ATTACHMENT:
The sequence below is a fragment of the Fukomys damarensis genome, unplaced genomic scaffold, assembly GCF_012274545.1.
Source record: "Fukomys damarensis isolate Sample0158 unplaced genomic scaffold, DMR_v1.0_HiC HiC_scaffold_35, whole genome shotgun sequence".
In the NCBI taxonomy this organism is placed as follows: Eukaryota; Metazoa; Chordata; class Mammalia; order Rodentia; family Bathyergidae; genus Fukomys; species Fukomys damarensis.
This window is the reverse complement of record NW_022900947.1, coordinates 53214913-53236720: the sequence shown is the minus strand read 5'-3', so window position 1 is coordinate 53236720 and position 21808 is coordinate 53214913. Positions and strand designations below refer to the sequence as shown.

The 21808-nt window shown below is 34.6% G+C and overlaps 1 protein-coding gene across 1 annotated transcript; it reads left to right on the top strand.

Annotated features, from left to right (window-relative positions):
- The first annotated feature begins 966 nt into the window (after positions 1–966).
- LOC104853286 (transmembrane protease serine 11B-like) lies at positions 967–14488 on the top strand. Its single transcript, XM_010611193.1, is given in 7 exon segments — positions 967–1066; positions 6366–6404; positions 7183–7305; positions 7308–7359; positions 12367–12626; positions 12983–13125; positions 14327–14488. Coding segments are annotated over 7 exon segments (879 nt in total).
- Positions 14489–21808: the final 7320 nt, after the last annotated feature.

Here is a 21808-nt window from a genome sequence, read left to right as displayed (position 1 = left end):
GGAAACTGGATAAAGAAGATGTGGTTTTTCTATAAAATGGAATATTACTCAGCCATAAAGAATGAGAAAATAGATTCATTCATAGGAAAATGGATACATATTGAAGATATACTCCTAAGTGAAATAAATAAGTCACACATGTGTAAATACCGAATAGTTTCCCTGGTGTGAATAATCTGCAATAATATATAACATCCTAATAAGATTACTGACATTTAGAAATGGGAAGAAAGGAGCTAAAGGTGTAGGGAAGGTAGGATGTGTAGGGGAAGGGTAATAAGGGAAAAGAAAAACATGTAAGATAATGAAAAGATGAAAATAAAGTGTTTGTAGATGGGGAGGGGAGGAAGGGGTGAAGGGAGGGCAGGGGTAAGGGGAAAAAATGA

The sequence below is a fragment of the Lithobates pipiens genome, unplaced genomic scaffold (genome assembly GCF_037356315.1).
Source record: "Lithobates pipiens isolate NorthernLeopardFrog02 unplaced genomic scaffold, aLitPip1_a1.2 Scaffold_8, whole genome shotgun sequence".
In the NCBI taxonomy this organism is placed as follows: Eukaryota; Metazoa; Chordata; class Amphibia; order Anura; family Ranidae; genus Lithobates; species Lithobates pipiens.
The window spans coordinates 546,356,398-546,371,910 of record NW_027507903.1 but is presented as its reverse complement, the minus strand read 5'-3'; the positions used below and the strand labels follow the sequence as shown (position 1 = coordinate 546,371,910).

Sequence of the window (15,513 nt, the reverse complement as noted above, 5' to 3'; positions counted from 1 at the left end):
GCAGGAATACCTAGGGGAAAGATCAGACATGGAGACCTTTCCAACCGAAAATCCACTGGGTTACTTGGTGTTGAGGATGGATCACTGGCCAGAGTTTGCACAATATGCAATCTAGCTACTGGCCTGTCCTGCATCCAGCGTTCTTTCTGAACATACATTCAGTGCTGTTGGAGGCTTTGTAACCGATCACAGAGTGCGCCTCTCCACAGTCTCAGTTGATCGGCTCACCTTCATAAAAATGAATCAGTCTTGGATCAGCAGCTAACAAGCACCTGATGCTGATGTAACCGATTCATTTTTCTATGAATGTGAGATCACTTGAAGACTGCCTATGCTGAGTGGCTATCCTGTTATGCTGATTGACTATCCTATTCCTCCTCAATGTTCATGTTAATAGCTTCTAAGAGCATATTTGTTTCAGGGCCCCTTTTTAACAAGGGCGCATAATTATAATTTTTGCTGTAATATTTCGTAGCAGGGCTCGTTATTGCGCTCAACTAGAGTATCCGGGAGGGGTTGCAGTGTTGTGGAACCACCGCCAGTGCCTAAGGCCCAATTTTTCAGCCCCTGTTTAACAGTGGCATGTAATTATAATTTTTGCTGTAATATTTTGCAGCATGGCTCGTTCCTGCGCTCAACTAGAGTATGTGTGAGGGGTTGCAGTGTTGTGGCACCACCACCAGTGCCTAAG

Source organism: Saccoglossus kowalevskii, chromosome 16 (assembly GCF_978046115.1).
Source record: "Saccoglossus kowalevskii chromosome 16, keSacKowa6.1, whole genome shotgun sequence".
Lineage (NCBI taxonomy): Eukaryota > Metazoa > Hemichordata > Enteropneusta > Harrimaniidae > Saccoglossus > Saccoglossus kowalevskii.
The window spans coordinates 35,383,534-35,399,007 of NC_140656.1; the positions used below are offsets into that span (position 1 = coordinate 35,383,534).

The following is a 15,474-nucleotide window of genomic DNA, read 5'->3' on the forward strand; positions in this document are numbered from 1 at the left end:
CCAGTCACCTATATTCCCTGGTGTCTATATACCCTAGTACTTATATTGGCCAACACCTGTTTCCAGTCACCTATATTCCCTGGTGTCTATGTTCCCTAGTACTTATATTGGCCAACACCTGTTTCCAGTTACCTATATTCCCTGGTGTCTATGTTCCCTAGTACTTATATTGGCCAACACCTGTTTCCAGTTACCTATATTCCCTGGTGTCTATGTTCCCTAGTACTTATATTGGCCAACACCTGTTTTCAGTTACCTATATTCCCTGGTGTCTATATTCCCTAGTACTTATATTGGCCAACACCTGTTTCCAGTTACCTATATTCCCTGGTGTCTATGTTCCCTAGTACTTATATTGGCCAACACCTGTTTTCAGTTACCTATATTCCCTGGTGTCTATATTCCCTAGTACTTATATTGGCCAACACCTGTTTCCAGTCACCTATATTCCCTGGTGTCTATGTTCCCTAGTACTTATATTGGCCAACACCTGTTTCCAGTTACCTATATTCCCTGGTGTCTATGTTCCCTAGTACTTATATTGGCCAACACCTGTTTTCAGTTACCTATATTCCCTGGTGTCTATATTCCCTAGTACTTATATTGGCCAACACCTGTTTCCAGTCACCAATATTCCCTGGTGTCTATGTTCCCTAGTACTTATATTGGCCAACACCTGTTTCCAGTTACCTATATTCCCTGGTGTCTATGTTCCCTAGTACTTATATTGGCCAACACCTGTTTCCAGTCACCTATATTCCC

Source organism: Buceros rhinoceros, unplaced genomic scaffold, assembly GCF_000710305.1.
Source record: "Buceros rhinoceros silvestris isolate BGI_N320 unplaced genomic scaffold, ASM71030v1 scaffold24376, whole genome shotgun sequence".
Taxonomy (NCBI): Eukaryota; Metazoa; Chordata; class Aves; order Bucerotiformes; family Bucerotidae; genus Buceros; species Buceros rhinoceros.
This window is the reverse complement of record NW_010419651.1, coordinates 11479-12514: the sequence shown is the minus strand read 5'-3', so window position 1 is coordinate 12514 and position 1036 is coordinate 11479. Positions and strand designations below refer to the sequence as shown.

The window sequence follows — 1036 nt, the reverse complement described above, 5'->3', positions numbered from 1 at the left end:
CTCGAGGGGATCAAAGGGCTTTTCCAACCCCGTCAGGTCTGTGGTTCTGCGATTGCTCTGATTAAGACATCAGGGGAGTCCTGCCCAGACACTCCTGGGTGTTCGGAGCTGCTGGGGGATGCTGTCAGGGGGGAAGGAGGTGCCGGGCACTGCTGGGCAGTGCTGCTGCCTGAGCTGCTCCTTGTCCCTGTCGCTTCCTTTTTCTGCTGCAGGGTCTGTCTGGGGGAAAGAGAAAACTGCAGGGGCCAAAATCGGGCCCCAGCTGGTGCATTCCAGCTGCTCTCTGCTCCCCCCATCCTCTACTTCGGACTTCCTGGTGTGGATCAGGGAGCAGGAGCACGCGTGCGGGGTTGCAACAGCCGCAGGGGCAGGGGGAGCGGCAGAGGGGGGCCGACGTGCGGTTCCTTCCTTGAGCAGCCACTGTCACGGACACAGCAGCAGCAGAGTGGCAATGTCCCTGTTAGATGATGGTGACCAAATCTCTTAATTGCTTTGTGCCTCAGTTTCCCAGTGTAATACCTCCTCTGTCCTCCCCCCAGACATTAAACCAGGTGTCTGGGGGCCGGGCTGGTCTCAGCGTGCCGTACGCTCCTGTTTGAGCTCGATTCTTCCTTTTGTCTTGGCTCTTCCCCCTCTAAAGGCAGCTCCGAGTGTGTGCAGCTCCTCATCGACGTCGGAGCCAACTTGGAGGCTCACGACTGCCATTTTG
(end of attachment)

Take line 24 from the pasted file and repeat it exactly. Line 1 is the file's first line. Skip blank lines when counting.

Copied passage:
Source organism: Buceros rhinoceros, unplaced genomic scaffold, assembly GCF_000710305.1.